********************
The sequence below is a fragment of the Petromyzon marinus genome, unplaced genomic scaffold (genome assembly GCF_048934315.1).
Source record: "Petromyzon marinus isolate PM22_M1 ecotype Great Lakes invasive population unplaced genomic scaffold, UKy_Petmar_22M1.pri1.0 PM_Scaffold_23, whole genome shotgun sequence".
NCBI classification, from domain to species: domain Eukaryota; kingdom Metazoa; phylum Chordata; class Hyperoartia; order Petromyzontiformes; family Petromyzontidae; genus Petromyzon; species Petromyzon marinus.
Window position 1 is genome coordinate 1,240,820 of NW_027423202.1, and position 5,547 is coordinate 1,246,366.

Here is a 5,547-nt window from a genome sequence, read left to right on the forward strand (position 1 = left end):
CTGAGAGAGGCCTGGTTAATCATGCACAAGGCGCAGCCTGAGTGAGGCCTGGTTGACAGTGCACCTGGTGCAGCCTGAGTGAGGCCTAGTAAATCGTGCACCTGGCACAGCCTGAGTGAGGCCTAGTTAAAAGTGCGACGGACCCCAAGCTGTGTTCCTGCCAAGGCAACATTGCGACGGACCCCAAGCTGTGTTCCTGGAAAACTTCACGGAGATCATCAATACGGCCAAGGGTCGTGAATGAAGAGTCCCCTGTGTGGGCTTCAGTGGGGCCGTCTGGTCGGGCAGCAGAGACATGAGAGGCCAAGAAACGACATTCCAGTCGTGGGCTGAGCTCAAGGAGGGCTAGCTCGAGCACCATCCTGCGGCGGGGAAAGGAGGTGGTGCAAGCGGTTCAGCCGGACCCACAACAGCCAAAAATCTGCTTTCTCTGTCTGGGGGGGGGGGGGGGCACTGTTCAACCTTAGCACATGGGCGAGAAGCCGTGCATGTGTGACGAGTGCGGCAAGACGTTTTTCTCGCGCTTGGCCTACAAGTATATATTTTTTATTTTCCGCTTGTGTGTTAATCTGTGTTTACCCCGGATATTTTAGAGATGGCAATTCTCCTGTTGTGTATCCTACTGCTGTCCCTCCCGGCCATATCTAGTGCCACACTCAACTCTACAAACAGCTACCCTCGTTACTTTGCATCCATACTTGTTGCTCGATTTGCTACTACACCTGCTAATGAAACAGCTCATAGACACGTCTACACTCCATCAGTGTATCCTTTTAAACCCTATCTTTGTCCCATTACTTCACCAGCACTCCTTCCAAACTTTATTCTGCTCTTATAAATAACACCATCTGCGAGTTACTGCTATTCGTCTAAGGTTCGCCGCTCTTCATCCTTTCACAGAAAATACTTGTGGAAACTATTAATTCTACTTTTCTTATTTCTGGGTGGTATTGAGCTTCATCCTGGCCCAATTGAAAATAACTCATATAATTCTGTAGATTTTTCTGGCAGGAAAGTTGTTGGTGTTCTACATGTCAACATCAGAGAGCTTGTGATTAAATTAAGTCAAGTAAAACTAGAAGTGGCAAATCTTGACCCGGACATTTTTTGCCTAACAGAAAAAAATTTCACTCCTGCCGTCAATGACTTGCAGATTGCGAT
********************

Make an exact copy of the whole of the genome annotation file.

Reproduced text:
The sequence below is a fragment of the Petromyzon marinus genome, unplaced genomic scaffold (genome assembly GCF_048934315.1).
Source record: "Petromyzon marinus isolate PM22_M1 ecotype Great Lakes invasive population unplaced genomic scaffold, UKy_Petmar_22M1.pri1.0 PM_Scaffold_23, whole genome shotgun sequence".
NCBI classification, from domain to species: domain Eukaryota; kingdom Metazoa; phylum Chordata; class Hyperoartia; order Petromyzontiformes; family Petromyzontidae; genus Petromyzon; species Petromyzon marinus.
Window position 1 is genome coordinate 1,240,820 of NW_027423202.1, and position 5,547 is coordinate 1,246,366.

Here is a 5,547-nt window from a genome sequence, read left to right on the forward strand (position 1 = left end):
CTGAGAGAGGCCTGGTTAATCATGCACAAGGCGCAGCCTGAGTGAGGCCTGGTTGACAGTGCACCTGGTGCAGCCTGAGTGAGGCCTAGTAAATCGTGCACCTGGCACAGCCTGAGTGAGGCCTAGTTAAAAGTGCGACGGACCCCAAGCTGTGTTCCTGCCAAGGCAACATTGCGACGGACCCCAAGCTGTGTTCCTGGAAAACTTCACGGAGATCATCAATACGGCCAAGGGTCGTGAATGAAGAGTCCCCTGTGTGGGCTTCAGTGGGGCCGTCTGGTCGGGCAGCAGAGACATGAGAGGCCAAGAAACGACATTCCAGTCGTGGGCTGAGCTCAAGGAGGGCTAGCTCGAGCACCATCCTGCGGCGGGGAAAGGAGGTGGTGCAAGCGGTTCAGCCGGACCCACAACAGCCAAAAATCTGCTTTCTCTGTCTGGGGGGGGGGGGGGGCACTGTTCAACCTTAGCACATGGGCGAGAAGCCGTGCATGTGTGACGAGTGCGGCAAGACGTTTTTCTCGCGCTTGGCCTACAAGTATATATTTTTTATTTTCCGCTTGTGTGTTAATCTGTGTTTACCCCGGATATTTTAGAGATGGCAATTCTCCTGTTGTGTATCCTACTGCTGTCCCTCCCGGCCATATCTAGTGCCACACTCAACTCTACAAACAGCTACCCTCGTTACTTTGCATCCATACTTGTTGCTCGATTTGCTACTACACCTGCTAATGAAACAGCTCATAGACACGTCTACACTCCATCAGTGTATCCTTTTAAACCCTATCTTTGTCCCATTACTTCACCAGCACTCCTTCCAAACTTTATTCTGCTCTTATAAATAACACCATCTGCGAGTTACTGCTATTCGTCTAAGGTTCGCCGCTCTTCATCCTTTCACAGAAAATACTTGTGGAAACTATTAATTCTACTTTTCTTATTTCTGGGTGGTATTGAGCTTCATCCTGGCCCAATTGAAAATAACTCATATAATTCTGTAGATTTTTCTGGCAGGAAAGTTGTTGGTGTTCTACATGTCAACATCAGAGAGCTTGTGATTAAATTAAGTCAAGTAAAACTAGAAGTGGCAAATCTTGACCCGGACATTTTTTGCCTAACAGAAAAAAATTTCACTCCTGCCGTCAATGACTTGCAGATTGCGAT